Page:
For the researchers to progress from one step to another the results of the former step have to be out because they are a guide on the next amounts to be administered and to what body weights. Initially the dose has to be 300mg/kg of the animals’ body weight. If on administration many test animals die, a lower dose is used in the second dose. On the other hand the effects are not disastrous a second test is done for confirmation (). The fact that many researchers have come up with other methods of animal tests that require less animals to be used, is a clear indication that some measures are being taken for ensuring less animals suffer from the tests. The course of time and the harshness of the toxin are what determine the intervals that are to be followed between treatments(Diener et al.,1994,1995: Diener and Schlede, 1999).

Looking at issues from a slightly different angle, It has become every holds responsibility to eliminate such domestic pests as rodents, insects like cockroaches because they are perceived to be dirty and disease carriers.  Poison for such is even sold in shopping malls and are advertised in accordance to how fast they can kill such animals like rodents. It is more beneficial when an animal dies in the course of testing for the safety than them jut dying for no reason. Other domestic animals die in millions each day as they are slaughtered for beef, mutton, and fish and poultry meat. This just makes the death of animals in the process of testing more worth while because there is more value pegged on it. Activists do not come against killing of animals, all they lobby for is a painless mode of killing, for meat but are up in arms against their use in scientific research.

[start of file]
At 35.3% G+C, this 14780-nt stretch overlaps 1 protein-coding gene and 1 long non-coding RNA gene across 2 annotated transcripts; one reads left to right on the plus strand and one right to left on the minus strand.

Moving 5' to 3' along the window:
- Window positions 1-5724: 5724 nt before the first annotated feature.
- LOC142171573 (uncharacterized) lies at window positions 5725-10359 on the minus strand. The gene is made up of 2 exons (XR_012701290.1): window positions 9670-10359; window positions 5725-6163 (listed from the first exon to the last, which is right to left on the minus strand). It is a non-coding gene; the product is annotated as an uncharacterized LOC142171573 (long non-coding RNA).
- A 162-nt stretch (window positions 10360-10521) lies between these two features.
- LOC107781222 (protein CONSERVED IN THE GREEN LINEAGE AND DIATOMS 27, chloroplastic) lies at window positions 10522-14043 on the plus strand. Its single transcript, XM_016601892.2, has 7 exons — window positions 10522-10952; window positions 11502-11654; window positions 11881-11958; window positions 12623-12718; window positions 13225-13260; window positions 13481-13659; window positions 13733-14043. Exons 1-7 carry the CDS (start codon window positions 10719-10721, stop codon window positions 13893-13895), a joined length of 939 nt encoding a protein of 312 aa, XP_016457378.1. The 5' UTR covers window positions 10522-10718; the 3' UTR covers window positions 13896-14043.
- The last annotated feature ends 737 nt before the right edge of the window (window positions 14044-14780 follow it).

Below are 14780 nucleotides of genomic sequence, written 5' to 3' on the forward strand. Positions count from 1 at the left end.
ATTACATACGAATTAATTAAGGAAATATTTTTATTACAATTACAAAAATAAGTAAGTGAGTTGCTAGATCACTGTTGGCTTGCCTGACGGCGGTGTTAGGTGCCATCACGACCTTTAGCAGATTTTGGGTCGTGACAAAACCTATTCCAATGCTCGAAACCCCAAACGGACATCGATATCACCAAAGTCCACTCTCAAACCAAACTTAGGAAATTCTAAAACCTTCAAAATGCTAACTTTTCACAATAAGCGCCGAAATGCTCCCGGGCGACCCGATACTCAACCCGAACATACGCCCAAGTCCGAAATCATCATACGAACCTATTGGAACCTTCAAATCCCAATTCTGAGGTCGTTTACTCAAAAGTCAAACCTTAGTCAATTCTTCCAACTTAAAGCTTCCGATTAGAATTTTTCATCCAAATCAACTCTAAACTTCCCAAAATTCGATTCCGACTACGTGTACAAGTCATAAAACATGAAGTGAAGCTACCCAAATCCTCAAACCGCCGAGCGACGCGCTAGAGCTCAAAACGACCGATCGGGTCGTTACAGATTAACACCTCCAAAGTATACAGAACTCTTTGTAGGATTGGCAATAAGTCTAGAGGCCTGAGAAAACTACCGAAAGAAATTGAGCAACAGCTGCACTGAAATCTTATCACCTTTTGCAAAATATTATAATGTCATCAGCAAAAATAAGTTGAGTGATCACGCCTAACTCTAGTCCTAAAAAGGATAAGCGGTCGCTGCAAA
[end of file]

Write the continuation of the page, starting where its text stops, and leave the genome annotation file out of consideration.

Though animal testing has not always been reliable as in a case where a drug that had passed the animal test nearly claimed the lives of six men when it made their immune systems hyperactive leading to multiple organ failure(), it would be prudent for the same activists to state whether there has been any good emanating from animal testing. The activists inclination to the deaths and hurts of the experimental animals, serves to show their pessimism by choosing to describe a glass whose content of water is a half as ‘half empty’ instead of ‘half full’.